Happy Spring! The days are longer, and I'm enjoying the extra hours of daylight. And, since school districts, colleges, and universities across the U.S. have different weeks off for spring break - I think all the spring breaks are coming to a close. For those who have had a spring break, I hope you were able to enjoy some relaxation.
As we all know, starting in May, we're beginning the countdown to summer. We still need to get through most of May - with seniors' graduations and promotions ceremonies in other grades.
I have several thoughts, and I'll return to them in the next few weeks.
Earlier this week, a federal judge struck down the nationwide mask mandate on planes, buses, and public transportation. In her ruling, the judge indicated that she felt the recommendation by the Centers for Disease Control exceeded their mandate. I think I'll keep rocking my mask though on planes :)
We look at what serves the collective good as a matter of equity. Knowing that children under the age of 5 still can't be vaccinated and that seniors and those immunocompromised are at risk, what steps are we taking to protect the vulnerable members of our community?
As with many public health issues, there are several elements to consider, including community spread and mitigation measures. Mask usage is only one such measure. Vaccines and boosters are another.
I agree that we can't just close up our businesses and lockdown, as they have in Shanghai, China, where people have been staying home for as much as three weeks while the government takes steps to deal with the virus.
That's not sustainable. While the new variants are easily transmissible, they are less likely to put people in the hospital, but we still don't know enough about COVID. Some people feel the effects of COVID on their heart and their lungs, they experience brain fog and excessive fatigue, and some have kidney trouble. There is much we don't yet know.
But as a community, collectively, we need to consider the vulnerable members in our groups and make sure that they have adequate ventilation, access to vaccines, and that they can wear a mask without being subjected to jeers and catcalls.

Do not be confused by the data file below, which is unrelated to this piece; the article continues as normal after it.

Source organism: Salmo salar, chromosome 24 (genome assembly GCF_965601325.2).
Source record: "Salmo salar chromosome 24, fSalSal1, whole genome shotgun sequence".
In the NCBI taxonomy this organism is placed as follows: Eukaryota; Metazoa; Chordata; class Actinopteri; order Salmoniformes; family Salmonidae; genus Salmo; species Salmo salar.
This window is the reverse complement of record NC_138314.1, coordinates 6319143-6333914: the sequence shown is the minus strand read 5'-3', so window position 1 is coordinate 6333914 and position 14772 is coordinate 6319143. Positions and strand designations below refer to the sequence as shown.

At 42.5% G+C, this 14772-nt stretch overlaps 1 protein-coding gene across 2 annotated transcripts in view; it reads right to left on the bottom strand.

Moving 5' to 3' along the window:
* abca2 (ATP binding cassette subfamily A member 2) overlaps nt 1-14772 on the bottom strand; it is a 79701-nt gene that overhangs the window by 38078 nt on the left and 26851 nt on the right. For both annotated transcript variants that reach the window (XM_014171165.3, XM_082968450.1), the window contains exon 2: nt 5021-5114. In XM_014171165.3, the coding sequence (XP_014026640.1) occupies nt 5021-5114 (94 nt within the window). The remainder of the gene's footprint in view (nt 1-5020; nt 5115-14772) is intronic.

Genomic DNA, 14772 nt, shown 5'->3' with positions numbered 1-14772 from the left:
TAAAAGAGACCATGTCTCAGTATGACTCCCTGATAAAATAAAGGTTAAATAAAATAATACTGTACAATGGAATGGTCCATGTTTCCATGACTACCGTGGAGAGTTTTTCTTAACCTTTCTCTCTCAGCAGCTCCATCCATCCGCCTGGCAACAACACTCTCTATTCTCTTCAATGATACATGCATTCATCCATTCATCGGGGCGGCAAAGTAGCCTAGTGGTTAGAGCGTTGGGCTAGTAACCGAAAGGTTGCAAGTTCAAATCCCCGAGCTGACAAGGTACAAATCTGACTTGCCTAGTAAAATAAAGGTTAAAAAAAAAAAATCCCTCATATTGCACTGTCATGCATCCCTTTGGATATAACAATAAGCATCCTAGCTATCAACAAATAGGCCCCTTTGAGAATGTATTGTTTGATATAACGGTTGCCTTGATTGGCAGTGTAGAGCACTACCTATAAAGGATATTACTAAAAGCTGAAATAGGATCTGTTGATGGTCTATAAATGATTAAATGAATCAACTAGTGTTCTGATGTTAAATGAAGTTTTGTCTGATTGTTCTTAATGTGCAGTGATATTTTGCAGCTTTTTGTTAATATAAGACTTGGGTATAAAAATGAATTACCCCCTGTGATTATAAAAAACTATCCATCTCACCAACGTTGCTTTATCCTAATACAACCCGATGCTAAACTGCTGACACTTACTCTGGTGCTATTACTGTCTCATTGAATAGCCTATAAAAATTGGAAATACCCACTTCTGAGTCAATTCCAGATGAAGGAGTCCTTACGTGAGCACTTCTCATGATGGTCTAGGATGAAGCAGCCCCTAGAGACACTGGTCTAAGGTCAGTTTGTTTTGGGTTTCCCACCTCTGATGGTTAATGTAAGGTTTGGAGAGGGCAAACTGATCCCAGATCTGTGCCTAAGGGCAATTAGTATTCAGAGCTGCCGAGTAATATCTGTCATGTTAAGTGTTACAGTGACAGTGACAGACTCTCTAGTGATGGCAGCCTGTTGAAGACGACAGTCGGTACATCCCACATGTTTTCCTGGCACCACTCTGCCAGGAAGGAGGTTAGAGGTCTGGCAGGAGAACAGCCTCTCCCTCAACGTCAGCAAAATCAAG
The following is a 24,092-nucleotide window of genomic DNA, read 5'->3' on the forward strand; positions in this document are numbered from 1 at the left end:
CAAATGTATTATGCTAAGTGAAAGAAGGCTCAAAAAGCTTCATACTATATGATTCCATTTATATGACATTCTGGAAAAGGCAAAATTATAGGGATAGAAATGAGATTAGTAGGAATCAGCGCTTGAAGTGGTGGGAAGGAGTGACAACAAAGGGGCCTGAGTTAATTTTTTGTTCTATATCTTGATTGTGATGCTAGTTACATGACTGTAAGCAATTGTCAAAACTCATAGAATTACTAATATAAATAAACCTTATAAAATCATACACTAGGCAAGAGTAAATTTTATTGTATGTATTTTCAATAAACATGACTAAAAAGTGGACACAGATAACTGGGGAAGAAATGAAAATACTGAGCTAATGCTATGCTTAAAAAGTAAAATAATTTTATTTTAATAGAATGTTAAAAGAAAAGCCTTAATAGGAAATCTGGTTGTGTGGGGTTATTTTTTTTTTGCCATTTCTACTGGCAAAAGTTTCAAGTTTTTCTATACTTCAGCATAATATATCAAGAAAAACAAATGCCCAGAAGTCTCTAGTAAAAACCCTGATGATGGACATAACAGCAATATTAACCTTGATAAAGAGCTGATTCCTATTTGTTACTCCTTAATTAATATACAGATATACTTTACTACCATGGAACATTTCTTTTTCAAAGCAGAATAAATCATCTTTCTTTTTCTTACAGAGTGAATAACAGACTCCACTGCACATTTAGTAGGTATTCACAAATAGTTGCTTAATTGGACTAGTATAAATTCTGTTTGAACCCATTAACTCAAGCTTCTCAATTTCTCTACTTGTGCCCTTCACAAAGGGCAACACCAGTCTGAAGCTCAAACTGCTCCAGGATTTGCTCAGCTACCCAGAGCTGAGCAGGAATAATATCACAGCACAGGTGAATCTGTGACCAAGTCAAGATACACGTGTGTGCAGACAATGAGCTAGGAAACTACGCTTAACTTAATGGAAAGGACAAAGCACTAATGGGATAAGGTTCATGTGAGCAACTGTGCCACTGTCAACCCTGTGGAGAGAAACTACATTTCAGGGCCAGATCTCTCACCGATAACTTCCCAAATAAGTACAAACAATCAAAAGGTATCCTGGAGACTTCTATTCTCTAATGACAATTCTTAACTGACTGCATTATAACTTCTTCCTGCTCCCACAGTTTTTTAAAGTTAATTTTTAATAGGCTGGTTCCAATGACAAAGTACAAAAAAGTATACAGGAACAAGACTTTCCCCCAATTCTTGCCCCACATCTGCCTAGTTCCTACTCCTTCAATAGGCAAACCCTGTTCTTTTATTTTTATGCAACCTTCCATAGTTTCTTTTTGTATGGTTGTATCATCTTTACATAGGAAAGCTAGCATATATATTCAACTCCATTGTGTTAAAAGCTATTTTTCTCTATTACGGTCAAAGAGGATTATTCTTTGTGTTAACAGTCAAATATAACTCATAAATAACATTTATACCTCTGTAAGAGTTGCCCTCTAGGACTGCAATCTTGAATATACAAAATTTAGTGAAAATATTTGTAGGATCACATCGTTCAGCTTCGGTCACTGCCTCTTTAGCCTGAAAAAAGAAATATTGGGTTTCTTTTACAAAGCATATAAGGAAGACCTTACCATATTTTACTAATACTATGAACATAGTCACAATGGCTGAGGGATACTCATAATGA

Because it is getting that ugly out there.
Even if the other person isn't wearing a mask, I'll wear one if it protects my elderly parents, my family member who is immunocompromised, or my child under the age of 10.
I am happy to take advice from physicians, scientists, and public health experts, but I wonder why a Federal judge can strike down a mandate that has the goal of protecting the community. Our community.
This week, my guest on my Livestream was Felisa Ford. She's an educator with over 29 years of experience. She is currently a Digital Learning Specialist. Our topic was the homework gap, and I asked her what that meant. Felisa said it's what happens when there's an inequitable distribution of resources and our students don't have access to the internet and laptops, iPads, and Chromebooks. Early in the pandemic, schools announced that they were sending home Chromebooks and giving students hotspots to access the internet, but Felisa tells me there wasn't enough. Lack of access is enough of a concern that the Federal government has created an Emergency Connectivity Fund and will provide grants to ensure that students have access to the internet and laptops, so they are not left behind. The deadline to apply is June 2023.
Using Minecraft, Felisa also developed superb educational materials, such as the Good Trouble site. Shortly after George Floyd's murder and the Black Lives Matter Movement, she realized that it was important for students to be able to access lessons on racial justice. The studies on civil rights in education are the most downloaded in Minecraft history.
If you'd like to watch the entire conversation, here's the link.
Every Friday you can expect a small and informative message from the Leading Equity Center. The Weekend Voice is meant to challenge your thoughts of education today and to provoke you to take action in your schools.